Treats and Training...and Getting to Know Your Dog

The pendulum has certainly changed from when I started obedience training 30 years ago...Then, it was almost all collar corrections and praise. Gradually things have changed and now the pendulum has swung in an arc over to treat training: treats for a straight front, finish, about turns; treats are used as a positive reward for a "job" done right. But I think that lost in all that food - and I'm not saying treats don't work - cuz they certainly do, and it is the standard training for almost all high - achieving competitive dogs, is the fact that a genuine word softly spoken, a direct look in your dog's eye, and a feeling that passes between the two of you is effective, and in my opinion, is more genuine and fosters a true bond with your dog.

I feel that treats are motivating and I have used some, but to go to a deeper level where you really understand your dog and they are proud they pleased you and you smile at them and say, "Good Dog!" - to me, that is better than treats. When reading my latest magazine from Best Friends Animal Sanctuary, I saw an article about whether animals feel emotions. Gregory Berns, PHD, M.D., a Neuro scientist at Emory University, put trained dogs through MRI's to examine specific pathways in their brains when they experience things humans like. The focus was on comparing responses to food versus the responses to social rewards like praise. Of the 15 dogs in the study, 13 showed responses to praise in the brain's reward system that were equal or greater than their response to food. "As a result", Berns states, "we can say with certainty that dogs value the social bond, (praise) with people as much as the food."

Sometimes I feel I am swimming upstream in the present day current of dog shows. I do treat sometimes, but I value the deeper bond and feeling I get when I go below that surface snack and feel a connection. We exchange glances and I feel a feeling pass between us. That is why I dog train.

Christmas Present

Some people believe that time, instead of being linear, going in a direct line from A to B, is actually circular. What is was, and what was is. We visit the times in the past as we proceed along the circle of life, and the future is in us also. Perhaps that's why, as folks grow older, they remember so clearly visions of their early childhood-it is because the line is closing in on itself, completing and nearing the beginning where it all started. We are all in each others" lives. Neighbors, the country we live in, the times, our friends, and, of course, present in the lives of our dogs.

I don't know how many times training my dogs has helped me through tough times. Somehow just being on the training floor, doing figure 8's, or straight heeling, for that one half hour I am free of outside distractions and worry. It helps me be in the present, and relieve the stress of worrying. Thank God for our dogs. They are present and also a presence in our life.

Many years ago, on Christmas Eve, I took a cassette player, with a few Christmas songs on it, out to the small cemetery where our family lies.  Great-uncles, aunts, great-grandparents, mom, dad and cousins are all buried there. It is a quiet prairie cemetery, on a rise overlooking a large slough. A long time ago, Indians had a summer camp there.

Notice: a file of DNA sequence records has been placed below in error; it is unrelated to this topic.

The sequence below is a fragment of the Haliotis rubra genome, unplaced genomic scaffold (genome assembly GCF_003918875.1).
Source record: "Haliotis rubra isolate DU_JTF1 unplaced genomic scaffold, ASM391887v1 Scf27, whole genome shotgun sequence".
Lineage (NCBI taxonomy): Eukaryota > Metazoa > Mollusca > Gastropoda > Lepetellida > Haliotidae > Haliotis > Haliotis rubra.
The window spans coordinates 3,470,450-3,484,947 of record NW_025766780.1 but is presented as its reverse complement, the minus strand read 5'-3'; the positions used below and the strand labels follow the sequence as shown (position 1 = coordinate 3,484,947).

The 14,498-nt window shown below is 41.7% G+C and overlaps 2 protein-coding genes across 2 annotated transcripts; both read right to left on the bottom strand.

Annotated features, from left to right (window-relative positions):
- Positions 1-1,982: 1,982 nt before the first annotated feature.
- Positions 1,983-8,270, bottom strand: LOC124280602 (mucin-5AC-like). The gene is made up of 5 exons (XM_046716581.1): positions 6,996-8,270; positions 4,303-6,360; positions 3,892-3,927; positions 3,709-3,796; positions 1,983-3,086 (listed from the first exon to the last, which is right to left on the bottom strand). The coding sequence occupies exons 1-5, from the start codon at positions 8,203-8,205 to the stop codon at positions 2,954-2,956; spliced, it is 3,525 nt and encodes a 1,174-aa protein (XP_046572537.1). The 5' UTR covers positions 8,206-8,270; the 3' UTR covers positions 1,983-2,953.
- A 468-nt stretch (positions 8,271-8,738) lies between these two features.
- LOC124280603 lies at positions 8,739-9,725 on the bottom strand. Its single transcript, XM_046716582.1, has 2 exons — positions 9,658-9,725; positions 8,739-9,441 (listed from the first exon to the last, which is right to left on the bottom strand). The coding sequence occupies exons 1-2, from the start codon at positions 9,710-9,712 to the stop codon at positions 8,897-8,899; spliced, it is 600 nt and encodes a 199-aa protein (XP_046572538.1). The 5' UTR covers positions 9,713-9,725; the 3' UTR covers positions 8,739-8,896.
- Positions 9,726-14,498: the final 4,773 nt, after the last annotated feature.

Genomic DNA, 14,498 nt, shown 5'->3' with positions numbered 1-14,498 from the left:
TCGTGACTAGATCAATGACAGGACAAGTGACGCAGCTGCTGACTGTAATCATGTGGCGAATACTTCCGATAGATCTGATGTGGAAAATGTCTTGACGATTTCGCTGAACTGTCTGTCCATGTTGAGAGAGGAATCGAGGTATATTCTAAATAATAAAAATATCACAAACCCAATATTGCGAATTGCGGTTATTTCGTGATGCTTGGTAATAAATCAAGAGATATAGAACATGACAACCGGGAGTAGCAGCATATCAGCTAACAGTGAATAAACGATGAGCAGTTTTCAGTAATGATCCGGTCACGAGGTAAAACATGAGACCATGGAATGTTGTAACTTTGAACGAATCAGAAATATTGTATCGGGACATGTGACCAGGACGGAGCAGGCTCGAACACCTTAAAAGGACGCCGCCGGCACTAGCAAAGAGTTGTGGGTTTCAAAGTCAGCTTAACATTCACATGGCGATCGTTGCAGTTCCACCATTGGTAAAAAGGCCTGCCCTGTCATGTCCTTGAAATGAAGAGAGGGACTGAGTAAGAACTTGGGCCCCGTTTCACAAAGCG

I went out to the graves about 7 PM: clear skies and a brisk December wind. I stood behind a tall obelisk, and pushed the play button, "O Holy Night" played by a clarinet, settled out among the resting. I could almost hear elbows nudged from grave to grave - "Do you hear that? Listen - someone came out to play us music." The notes hung over the snow and drifted down to join the departed. I left the cold and went back to the warmth of the present. But sometimes, when I visit the graves in the summer, I can hear, in the hot, soft air, traces of that music still playing - resonating out among the short prairie grass. Christmas Past is Present, and Merry Christmas to all!

 

 

Giving Thanks

When fall comes we wrap our memories around us like a soft, well worn coat. We take the coat out of our closet of memories and snuggle down for the winter. The trees have lost all their leaves and their branches extend into the sky like bristles on a hairbrush.

This season is for remembering and giving thanks. There is not a day that goes by that I don't remember my mom and I'm sure many others remember their parents now. I also can feel in my mind's eye the soft fur of many dogs who have heeled alongside me and now wait in heaven. How lucky we are to have found a sport and a training school that lets us be close to our dogs! Here at Canine College we are grateful for the new puppy owners who entrust their gentle pets to us for socializing and learning - thank you new pet owners! We are glad for the students who come to class week after week and whose presence helps us continue our spirit and reputation. And very importantly - we are grateful to our instructors! Mike, who takes the energy of beginning dogs and channels it into a dog who - gasp!- pays attention. JoAnna continues on in class 2 and Dean inherits us all in Novice - thank you! Pat helps with our novice dogs, Rose does the fun job of introducing and perfecting the jumping and fetching and Dorothy teaches our advanced class, utility with skill. We hope that some of your canine memories will meld with ours, then we can all wear our soft winter coats together.

Reminiscence

It has been a year since Marly died. I believe that each generation stands on the shoulders of those who have gone before - and Marly's shoulders must have been very broad because they have supported a whole host of students who have gone on to be obedience instructors, AKC judges, winning obedience teams and all around good canine exhibitors. We cherish her memory and are glad to carry on in the sport of obedience.